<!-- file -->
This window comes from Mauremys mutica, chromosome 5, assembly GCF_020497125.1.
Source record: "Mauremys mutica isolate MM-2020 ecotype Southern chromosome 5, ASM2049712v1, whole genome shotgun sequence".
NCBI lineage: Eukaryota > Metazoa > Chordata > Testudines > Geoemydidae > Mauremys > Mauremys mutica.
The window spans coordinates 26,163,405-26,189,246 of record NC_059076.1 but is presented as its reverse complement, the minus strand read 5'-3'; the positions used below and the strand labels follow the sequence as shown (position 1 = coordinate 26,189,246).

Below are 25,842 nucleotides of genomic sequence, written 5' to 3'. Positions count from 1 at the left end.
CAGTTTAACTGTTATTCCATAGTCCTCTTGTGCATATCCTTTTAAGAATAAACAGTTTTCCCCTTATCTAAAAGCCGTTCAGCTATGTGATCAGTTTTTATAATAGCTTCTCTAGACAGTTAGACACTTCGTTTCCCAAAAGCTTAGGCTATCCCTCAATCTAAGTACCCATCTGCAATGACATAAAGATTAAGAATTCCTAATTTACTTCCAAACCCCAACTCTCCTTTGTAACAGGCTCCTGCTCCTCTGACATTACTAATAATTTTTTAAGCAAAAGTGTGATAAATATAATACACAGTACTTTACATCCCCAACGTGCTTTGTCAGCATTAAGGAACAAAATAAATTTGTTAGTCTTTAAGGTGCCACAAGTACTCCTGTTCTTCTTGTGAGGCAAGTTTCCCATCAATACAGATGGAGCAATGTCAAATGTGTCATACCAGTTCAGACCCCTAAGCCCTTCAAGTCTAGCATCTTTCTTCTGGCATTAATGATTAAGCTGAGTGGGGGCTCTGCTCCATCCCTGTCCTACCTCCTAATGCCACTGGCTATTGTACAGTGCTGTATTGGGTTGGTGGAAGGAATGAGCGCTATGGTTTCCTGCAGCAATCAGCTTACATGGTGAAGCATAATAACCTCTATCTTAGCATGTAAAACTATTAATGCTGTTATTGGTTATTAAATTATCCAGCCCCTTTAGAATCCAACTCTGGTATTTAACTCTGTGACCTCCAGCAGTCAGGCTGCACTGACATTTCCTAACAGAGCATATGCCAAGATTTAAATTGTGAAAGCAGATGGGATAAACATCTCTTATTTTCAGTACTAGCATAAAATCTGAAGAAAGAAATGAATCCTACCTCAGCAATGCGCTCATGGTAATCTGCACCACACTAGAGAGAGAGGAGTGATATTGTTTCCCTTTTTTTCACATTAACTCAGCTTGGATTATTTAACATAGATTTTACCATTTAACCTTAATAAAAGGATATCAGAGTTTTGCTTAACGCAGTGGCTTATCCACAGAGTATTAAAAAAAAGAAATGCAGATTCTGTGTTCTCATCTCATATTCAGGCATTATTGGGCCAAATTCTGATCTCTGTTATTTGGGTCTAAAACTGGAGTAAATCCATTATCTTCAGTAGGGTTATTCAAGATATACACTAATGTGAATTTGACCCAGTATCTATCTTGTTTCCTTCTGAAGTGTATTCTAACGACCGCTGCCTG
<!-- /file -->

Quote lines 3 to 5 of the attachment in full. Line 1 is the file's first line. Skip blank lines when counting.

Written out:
NCBI lineage: Eukaryota > Metazoa > Chordata > Testudines > Geoemydidae > Mauremys > Mauremys mutica.
The window spans coordinates 26,163,405-26,189,246 of record NC_059076.1 but is presented as its reverse complement, the minus strand read 5'-3'; the positions used below and the strand labels follow the sequence as shown (position 1 = coordinate 26,189,246).

Below are 25,842 nucleotides of genomic sequence, written 5' to 3'. Positions count from 1 at the left end.